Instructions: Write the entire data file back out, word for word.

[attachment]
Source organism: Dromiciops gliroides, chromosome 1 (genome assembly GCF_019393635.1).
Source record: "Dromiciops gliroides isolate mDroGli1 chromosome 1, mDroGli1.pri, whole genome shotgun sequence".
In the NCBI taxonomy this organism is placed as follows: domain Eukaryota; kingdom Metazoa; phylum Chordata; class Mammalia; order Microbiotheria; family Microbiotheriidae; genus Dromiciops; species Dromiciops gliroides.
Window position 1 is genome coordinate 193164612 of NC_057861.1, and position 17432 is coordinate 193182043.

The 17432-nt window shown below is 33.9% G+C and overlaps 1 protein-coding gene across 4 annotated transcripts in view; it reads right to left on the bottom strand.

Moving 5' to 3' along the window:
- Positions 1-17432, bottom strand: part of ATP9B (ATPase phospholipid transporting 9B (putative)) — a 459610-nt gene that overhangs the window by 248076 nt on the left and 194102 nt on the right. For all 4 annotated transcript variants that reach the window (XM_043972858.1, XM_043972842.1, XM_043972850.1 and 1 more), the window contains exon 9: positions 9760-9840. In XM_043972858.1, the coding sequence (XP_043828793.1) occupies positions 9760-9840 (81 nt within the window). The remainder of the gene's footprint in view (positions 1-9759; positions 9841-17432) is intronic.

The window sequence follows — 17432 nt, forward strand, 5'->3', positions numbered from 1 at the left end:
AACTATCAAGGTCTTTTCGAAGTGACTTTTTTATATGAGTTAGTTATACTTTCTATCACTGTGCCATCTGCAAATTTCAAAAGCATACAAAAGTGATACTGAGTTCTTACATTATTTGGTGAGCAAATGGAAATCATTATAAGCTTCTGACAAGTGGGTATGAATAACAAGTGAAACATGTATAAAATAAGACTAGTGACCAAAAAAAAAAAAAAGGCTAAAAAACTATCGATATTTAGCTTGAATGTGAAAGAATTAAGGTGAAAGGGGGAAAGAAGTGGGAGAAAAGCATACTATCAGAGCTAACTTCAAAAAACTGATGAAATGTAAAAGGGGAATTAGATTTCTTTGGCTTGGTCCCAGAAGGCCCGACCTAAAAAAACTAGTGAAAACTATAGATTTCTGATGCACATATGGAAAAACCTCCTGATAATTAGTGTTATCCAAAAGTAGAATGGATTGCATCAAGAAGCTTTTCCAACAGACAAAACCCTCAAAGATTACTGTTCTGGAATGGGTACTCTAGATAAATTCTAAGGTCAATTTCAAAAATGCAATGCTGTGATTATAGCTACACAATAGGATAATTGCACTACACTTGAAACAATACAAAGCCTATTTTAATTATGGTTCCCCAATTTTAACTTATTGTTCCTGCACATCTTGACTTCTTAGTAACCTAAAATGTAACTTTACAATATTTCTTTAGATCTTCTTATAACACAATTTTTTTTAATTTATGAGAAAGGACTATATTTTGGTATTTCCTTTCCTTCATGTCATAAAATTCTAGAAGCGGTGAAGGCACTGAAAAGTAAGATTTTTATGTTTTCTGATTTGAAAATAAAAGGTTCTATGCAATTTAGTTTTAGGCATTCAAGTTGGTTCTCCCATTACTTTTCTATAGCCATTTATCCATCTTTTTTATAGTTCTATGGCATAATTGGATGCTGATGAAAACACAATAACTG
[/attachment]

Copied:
Source organism: Dromiciops gliroides, chromosome 1 (genome assembly GCF_019393635.1).
Source record: "Dromiciops gliroides isolate mDroGli1 chromosome 1, mDroGli1.pri, whole genome shotgun sequence".
In the NCBI taxonomy this organism is placed as follows: domain Eukaryota; kingdom Metazoa; phylum Chordata; class Mammalia; order Microbiotheria; family Microbiotheriidae; genus Dromiciops; species Dromiciops gliroides.
Window position 1 is genome coordinate 193164612 of NC_057861.1, and position 17432 is coordinate 193182043.

The 17432-nt window shown below is 33.9% G+C and overlaps 1 protein-coding gene across 4 annotated transcripts in view; it reads right to left on the bottom strand.

Moving 5' to 3' along the window:
- Positions 1-17432, bottom strand: part of ATP9B (ATPase phospholipid transporting 9B (putative)) — a 459610-nt gene that overhangs the window by 248076 nt on the left and 194102 nt on the right. For all 4 annotated transcript variants that reach the window (XM_043972858.1, XM_043972842.1, XM_043972850.1 and 1 more), the window contains exon 9: positions 9760-9840. In XM_043972858.1, the coding sequence (XP_043828793.1) occupies positions 9760-9840 (81 nt within the window). The remainder of the gene's footprint in view (positions 1-9759; positions 9841-17432) is intronic.

The window sequence follows — 17432 nt, forward strand, 5'->3', positions numbered from 1 at the left end:
AACTATCAAGGTCTTTTCGAAGTGACTTTTTTATATGAGTTAGTTATACTTTCTATCACTGTGCCATCTGCAAATTTCAAAAGCATACAAAAGTGATACTGAGTTCTTACATTATTTGGTGAGCAAATGGAAATCATTATAAGCTTCTGACAAGTGGGTATGAATAACAAGTGAAACATGTATAAAATAAGACTAGTGACCAAAAAAAAAAAAAAGGCTAAAAAACTATCGATATTTAGCTTGAATGTGAAAGAATTAAGGTGAAAGGGGGAAAGAAGTGGGAGAAAAGCATACTATCAGAGCTAACTTCAAAAAACTGATGAAATGTAAAAGGGGAATTAGATTTCTTTGGCTTGGTCCCAGAAGGCCCGACCTAAAAAAACTAGTGAAAACTATAGATTTCTGATGCACATATGGAAAAACCTCCTGATAATTAGTGTTATCCAAAAGTAGAATGGATTGCATCAAGAAGCTTTTCCAACAGACAAAACCCTCAAAGATTACTGTTCTGGAATGGGTACTCTAGATAAATTCTAAGGTCAATTTCAAAAATGCAATGCTGTGATTATAGCTACACAATAGGATAATTGCACTACACTTGAAACAATACAAAGCCTATTTTAATTATGGTTCCCCAATTTTAACTTATTGTTCCTGCACATCTTGACTTCTTAGTAACCTAAAATGTAACTTTACAATATTTCTTTAGATCTTCTTATAACACAATTTTTTTTAATTTATGAGAAAGGACTATATTTTGGTATTTCCTTTCCTTCATGTCATAAAATTCTAGAAGCGGTGAAGGCACTGAAAAGTAAGATTTTTATGTTTTCTGATTTGAAAATAAAAGGTTCTATGCAATTTAGTTTTAGGCATTCAAGTTGGTTCTCCCATTACTTTTCTATAGCCATTTATCCATCTTTTTTATAGTTCTATGGCATAATTGGATGCTGATGAAAACACAATAACTG